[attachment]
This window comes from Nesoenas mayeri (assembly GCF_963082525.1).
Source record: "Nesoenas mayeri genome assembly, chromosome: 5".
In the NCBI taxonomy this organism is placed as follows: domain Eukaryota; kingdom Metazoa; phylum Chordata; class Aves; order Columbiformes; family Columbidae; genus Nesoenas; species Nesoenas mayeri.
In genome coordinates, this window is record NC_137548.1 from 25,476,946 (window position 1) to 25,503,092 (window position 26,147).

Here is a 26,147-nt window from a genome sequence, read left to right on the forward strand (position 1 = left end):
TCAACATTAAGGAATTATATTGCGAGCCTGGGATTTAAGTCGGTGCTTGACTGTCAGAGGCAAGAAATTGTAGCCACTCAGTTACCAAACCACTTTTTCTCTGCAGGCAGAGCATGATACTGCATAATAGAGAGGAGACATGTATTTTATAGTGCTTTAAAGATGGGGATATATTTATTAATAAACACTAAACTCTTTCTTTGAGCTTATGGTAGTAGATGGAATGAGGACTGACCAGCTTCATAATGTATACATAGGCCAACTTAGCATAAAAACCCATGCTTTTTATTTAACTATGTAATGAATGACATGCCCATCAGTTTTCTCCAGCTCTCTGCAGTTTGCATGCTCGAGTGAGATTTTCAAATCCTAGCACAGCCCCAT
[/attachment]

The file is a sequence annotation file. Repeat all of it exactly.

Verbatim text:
This window comes from Nesoenas mayeri (assembly GCF_963082525.1).
Source record: "Nesoenas mayeri genome assembly, chromosome: 5".
In the NCBI taxonomy this organism is placed as follows: domain Eukaryota; kingdom Metazoa; phylum Chordata; class Aves; order Columbiformes; family Columbidae; genus Nesoenas; species Nesoenas mayeri.
In genome coordinates, this window is record NC_137548.1 from 25,476,946 (window position 1) to 25,503,092 (window position 26,147).

Here is a 26,147-nt window from a genome sequence, read left to right on the forward strand (position 1 = left end):
TCAACATTAAGGAATTATATTGCGAGCCTGGGATTTAAGTCGGTGCTTGACTGTCAGAGGCAAGAAATTGTAGCCACTCAGTTACCAAACCACTTTTTCTCTGCAGGCAGAGCATGATACTGCATAATAGAGAGGAGACATGTATTTTATAGTGCTTTAAAGATGGGGATATATTTATTAATAAACACTAAACTCTTTCTTTGAGCTTATGGTAGTAGATGGAATGAGGACTGACCAGCTTCATAATGTATACATAGGCCAACTTAGCATAAAAACCCATGCTTTTTATTTAACTATGTAATGAATGACATGCCCATCAGTTTTCTCCAGCTCTCTGCAGTTTGCATGCTCGAGTGAGATTTTCAAATCCTAGCACAGCCCCAT